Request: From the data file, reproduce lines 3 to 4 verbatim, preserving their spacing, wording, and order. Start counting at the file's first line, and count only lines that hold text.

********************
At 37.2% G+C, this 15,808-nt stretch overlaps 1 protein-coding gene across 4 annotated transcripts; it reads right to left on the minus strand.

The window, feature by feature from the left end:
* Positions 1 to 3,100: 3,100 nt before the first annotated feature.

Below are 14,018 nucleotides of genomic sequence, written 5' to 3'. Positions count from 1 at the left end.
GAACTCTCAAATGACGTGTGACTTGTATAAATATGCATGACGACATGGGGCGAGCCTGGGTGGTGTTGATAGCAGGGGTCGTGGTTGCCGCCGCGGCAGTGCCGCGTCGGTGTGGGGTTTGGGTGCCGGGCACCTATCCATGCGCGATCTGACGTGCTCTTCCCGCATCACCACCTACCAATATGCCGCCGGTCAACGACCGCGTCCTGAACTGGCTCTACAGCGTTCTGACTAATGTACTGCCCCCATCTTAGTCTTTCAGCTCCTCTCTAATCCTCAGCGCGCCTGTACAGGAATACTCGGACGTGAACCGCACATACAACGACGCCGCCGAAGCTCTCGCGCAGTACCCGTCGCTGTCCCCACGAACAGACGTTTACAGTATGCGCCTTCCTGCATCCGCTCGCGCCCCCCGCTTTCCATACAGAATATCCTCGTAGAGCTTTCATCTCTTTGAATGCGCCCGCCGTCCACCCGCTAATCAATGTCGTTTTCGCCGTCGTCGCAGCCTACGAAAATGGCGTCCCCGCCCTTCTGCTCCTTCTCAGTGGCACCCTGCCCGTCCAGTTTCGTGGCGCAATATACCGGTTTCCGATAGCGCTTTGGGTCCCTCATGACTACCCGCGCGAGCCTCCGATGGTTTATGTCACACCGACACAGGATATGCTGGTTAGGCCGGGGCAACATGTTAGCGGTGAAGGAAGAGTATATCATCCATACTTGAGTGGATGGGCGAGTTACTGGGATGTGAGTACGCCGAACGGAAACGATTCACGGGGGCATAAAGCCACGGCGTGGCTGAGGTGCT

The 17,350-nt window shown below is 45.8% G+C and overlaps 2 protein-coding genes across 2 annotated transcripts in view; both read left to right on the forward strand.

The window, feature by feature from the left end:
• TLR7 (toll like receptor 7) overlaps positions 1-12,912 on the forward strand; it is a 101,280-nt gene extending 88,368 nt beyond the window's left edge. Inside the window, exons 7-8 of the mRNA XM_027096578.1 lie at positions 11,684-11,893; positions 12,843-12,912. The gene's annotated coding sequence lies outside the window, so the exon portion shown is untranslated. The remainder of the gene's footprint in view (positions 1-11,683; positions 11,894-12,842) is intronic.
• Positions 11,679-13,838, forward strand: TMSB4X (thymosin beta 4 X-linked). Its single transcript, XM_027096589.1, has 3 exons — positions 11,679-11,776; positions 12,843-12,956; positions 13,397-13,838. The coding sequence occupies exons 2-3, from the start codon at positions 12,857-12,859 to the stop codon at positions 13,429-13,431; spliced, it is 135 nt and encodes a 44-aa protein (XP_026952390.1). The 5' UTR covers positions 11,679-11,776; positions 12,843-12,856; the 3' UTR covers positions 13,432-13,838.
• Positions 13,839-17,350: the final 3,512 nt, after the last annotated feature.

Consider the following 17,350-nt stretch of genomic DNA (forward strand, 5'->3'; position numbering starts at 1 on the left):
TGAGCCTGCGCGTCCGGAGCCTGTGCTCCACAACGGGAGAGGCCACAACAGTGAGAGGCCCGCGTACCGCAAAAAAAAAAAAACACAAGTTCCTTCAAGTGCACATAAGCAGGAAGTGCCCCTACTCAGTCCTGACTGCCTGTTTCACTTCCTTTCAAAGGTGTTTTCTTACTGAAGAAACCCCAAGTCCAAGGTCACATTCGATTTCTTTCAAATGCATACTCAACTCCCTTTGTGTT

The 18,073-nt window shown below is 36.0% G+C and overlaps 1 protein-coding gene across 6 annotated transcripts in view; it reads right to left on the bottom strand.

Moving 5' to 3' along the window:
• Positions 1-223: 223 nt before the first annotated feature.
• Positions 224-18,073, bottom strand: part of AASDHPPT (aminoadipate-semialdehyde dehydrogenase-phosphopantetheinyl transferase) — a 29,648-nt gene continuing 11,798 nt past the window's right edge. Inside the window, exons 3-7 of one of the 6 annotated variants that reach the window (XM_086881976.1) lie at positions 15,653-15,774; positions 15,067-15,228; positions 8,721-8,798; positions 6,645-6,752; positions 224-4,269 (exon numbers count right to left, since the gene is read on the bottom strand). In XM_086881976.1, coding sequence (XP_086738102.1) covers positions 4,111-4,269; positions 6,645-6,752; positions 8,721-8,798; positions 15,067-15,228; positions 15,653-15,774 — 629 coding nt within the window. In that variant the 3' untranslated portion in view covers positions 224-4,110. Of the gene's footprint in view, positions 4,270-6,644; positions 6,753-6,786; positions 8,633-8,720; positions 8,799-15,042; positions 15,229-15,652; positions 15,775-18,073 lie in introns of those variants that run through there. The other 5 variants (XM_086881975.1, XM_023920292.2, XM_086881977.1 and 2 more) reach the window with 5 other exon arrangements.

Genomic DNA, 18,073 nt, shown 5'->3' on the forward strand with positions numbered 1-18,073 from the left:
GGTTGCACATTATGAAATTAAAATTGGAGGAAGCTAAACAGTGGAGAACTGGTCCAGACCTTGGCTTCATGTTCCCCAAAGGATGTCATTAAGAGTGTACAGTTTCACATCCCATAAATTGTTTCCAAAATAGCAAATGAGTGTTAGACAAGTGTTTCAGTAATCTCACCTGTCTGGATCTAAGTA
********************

* Positions 1 to 3,100: 3,100 nt before the first annotated feature.

Below are 14,018 nucleotides of genomic sequence, written 5' to 3'. Positions count from 1 at the left end.